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Guest Opinion. A coalition of American Indian Nation members of the National Congress of American Indians (NCAI) has risen in opposition to a proposal that would remove membership for Native nations who are not on a federal list of tribes who receive funding from the Bureau of Indian Affairs (BIA). The proposal would exclude at least 24 bona fide Native nations that are currently members of the NCAI, by downgrading their status to "association.” 

Those nations would no longer be allowed to cast votes in the NCAI, and their citizens would likewise be disenfranchised. Those nations are recognized by various states but, due to colonial and federal termination efforts, are not listed to receive direct benefits from the BIA, even though they may have governmental relationships with other federal agencies. 

NCAI is poised to further the erasure of Native ations-to finish the white man's work. The proposal flies in the face of NCAI's origin, which was to vigorously defend against any efforts to terminate the First Peoples of this country.

A coalition of Native nations recognized by federal and state governments oppose the proposal because it would distort the mission of NCAI by diminishing inter- Tribal empowerment and diluting Indigenous representation. The proposal itself depends on a misrepresentation of history that replaces Indigenous values with artificial colonized distinctions. 

The 24 bona fide Native nations most immediately affected by the proposal are those NCAI members, who, as original peoples, enjoy either common law sovereignty or are recognized as Native nations by the states where they reside or by the other tribes in their region. Many have been a part of NCAI for decades as voting members and have helped the Congress build a reputation for representing the disparate interests of its membership and speaking in the collective voice of American Indigenous peoples. 

NCAI has long understood that federal status was subject to changing federal policy, and sought to protect the inherent sovereignty of all Native Nations from destructive federal policies and malign neglect. In 1944, NCAI was formed to withstand federal efforts to terminate Native nations. According to Thomas W. Cowger's book, The National Congress of American Indians: The Founding Years, NCAI originally "stressed both civil and tribal rights by declaring that the common welfare of Native Americans required the preservation of cultural values [and] the defense of legal rights."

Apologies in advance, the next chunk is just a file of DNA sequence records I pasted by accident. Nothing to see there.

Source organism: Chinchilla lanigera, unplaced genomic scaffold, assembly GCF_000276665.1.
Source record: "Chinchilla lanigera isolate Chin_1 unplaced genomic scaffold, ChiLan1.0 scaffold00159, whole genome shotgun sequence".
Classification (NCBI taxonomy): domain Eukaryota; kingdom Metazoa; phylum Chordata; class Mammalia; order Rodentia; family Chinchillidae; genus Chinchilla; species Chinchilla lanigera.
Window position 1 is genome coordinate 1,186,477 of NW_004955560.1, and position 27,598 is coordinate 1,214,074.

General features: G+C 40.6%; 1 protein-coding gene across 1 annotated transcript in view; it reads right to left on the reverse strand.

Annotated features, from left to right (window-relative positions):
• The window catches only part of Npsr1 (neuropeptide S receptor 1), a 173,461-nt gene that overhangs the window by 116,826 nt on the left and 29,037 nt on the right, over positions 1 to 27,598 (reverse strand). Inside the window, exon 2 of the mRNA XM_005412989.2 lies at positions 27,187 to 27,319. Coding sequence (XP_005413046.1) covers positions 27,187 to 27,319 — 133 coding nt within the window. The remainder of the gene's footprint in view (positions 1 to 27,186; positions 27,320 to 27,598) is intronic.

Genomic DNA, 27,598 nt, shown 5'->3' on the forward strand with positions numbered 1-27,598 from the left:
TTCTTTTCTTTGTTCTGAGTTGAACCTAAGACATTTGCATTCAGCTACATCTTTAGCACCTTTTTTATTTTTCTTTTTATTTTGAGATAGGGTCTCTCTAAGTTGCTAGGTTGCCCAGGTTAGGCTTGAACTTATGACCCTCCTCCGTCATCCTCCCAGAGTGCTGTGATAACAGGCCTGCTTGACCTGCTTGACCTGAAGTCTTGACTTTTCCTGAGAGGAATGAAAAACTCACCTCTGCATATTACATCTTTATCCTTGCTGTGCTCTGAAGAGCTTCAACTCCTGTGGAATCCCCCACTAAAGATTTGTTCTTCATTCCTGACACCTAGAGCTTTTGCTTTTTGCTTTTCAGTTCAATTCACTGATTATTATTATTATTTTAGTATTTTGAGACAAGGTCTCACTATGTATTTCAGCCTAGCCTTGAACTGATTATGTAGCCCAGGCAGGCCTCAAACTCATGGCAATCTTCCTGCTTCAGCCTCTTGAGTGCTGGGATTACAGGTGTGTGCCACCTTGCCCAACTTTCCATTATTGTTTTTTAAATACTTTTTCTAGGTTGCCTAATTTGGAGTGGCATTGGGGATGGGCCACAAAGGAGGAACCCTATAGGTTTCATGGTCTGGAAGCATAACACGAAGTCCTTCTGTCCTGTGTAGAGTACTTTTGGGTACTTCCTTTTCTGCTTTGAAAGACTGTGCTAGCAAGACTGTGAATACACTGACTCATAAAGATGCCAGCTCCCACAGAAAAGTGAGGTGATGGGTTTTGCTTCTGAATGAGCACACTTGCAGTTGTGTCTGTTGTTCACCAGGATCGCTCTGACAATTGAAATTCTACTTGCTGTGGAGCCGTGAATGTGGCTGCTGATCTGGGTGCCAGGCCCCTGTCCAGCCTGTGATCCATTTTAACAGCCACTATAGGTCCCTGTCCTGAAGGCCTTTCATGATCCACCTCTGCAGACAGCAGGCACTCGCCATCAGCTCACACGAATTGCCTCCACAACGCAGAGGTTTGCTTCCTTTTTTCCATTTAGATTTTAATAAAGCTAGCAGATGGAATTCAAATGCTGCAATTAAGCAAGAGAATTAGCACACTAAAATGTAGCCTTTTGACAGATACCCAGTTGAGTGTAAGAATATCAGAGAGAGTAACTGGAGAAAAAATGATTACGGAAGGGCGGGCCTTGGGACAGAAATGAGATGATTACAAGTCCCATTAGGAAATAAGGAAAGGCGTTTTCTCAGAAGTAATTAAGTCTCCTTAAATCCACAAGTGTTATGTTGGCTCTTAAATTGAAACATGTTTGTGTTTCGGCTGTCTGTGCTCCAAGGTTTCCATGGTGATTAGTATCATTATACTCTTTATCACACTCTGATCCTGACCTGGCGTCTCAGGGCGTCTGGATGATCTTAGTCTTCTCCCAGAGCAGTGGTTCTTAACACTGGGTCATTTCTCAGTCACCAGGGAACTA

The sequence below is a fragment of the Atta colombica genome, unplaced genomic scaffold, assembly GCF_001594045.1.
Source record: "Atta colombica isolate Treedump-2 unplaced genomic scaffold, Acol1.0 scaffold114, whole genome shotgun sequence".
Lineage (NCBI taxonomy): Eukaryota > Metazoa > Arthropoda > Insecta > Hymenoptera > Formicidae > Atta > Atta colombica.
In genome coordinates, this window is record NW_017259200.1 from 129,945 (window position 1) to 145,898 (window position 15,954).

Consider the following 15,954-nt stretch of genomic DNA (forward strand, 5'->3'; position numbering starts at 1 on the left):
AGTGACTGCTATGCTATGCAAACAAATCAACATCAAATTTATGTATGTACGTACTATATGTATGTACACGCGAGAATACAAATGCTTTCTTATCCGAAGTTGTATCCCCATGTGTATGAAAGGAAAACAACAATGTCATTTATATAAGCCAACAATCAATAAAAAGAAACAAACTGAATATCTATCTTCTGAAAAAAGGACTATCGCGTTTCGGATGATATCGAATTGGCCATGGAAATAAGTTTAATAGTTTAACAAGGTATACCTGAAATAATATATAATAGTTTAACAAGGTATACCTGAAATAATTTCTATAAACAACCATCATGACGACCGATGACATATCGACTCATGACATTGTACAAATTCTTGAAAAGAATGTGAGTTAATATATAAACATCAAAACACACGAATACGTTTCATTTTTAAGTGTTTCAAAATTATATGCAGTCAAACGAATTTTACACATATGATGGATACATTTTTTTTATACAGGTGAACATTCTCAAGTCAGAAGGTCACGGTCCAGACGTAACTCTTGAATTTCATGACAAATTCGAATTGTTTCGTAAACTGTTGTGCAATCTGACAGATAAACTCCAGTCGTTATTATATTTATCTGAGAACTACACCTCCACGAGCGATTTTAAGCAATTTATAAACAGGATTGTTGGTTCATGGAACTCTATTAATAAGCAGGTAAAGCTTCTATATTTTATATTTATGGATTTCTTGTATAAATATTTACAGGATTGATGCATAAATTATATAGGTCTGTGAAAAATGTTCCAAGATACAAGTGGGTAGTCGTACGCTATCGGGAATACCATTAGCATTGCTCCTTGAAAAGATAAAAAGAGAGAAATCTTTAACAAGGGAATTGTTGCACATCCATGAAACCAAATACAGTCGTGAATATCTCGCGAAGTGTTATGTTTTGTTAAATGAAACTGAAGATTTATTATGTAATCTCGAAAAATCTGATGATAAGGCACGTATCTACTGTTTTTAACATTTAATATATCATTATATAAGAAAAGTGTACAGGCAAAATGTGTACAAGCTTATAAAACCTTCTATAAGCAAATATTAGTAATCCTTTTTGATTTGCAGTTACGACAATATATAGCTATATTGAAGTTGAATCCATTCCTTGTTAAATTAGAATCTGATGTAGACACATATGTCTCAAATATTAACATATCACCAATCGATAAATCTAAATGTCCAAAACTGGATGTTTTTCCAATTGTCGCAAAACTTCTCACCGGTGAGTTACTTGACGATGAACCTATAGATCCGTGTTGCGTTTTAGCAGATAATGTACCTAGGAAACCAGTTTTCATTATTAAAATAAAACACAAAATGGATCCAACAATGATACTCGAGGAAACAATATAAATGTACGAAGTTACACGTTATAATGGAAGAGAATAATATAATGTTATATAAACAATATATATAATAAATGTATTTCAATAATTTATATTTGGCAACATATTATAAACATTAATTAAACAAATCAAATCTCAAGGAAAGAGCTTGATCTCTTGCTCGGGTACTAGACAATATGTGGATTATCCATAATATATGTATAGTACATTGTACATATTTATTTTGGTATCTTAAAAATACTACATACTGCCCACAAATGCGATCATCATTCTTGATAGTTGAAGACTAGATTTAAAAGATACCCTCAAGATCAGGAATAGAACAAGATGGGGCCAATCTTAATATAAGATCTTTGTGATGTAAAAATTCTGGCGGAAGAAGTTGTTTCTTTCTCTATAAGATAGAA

By the 1970s, NCAI formed an Executive Council on recognition to assist terminated Native nations in achieving federal recognition. In 1978, the NCAI convened its historic National Conference on Tribal Recognition, unanimously adopting a Declaration of twelve principles, proclaiming that "as an organization that represents the common interest of all tribes," NCAI demands that the United States "fulfill its obligation to all tribes... and acknowledge the existence" of non-federally recognized Native nations. Those efforts continue today through NCAI's Federal Recognition Task Force. 

The proposal undermines the very reason NCAI was formed 80 years ago, as well as the 1978 Declaration of the NCAI. For NCAI to succumb to this dishonorable mission would bring shame to our future generations and mark a sorrowful beginning to a new chapter for the Indian Congress one of neocolonialism and self-termination.

Harry B. Wallace served as chief of the Unkechaug Indian Nation, a New York state recognized tribe, for 25 years. Since 2016, Wallace has taught courses at Stony Brook University as part of the linguistics departments’ Algonquian Language Revitalization Project, which he cofounded. 


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